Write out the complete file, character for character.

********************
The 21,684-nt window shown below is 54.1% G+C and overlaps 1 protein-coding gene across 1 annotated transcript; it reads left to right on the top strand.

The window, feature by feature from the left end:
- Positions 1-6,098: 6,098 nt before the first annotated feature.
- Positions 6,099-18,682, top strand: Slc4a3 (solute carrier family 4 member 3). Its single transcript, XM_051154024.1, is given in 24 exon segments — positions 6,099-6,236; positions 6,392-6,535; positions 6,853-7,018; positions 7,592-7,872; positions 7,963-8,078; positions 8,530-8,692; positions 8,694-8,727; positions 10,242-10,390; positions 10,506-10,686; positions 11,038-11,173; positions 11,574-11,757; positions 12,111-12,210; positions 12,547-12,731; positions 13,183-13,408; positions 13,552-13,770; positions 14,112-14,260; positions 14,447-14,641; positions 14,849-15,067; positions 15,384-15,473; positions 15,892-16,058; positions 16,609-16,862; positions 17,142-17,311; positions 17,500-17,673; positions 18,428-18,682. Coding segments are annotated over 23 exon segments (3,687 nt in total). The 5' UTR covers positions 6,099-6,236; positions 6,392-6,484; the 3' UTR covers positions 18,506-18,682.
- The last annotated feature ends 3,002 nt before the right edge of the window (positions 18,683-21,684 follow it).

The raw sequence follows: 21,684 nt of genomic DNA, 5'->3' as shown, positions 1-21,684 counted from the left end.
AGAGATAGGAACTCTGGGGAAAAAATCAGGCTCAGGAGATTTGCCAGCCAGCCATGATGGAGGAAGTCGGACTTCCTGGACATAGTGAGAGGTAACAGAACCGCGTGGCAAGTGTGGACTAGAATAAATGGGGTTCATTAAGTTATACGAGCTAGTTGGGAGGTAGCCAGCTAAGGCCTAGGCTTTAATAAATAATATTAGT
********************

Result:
The 21,684-nt window shown below is 54.1% G+C and overlaps 1 protein-coding gene across 1 annotated transcript; it reads left to right on the top strand.

The window, feature by feature from the left end:
- Positions 1-6,098: 6,098 nt before the first annotated feature.
- Positions 6,099-18,682, top strand: Slc4a3 (solute carrier family 4 member 3). Its single transcript, XM_051154024.1, is given in 24 exon segments — positions 6,099-6,236; positions 6,392-6,535; positions 6,853-7,018; positions 7,592-7,872; positions 7,963-8,078; positions 8,530-8,692; positions 8,694-8,727; positions 10,242-10,390; positions 10,506-10,686; positions 11,038-11,173; positions 11,574-11,757; positions 12,111-12,210; positions 12,547-12,731; positions 13,183-13,408; positions 13,552-13,770; positions 14,112-14,260; positions 14,447-14,641; positions 14,849-15,067; positions 15,384-15,473; positions 15,892-16,058; positions 16,609-16,862; positions 17,142-17,311; positions 17,500-17,673; positions 18,428-18,682. Coding segments are annotated over 23 exon segments (3,687 nt in total). The 5' UTR covers positions 6,099-6,236; positions 6,392-6,484; the 3' UTR covers positions 18,506-18,682.
- The last annotated feature ends 3,002 nt before the right edge of the window (positions 18,683-21,684 follow it).

The raw sequence follows: 21,684 nt of genomic DNA, 5'->3' as shown, positions 1-21,684 counted from the left end.
AGAGATAGGAACTCTGGGGAAAAAATCAGGCTCAGGAGATTTGCCAGCCAGCCATGATGGAGGAAGTCGGACTTCCTGGACATAGTGAGAGGTAACAGAACCGCGTGGCAAGTGTGGACTAGAATAAATGGGGTTCATTAAGTTATACGAGCTAGTTGGGAGGTAGCCAGCTAAGGCCTAGGCTTTAATAAATAATATTAGT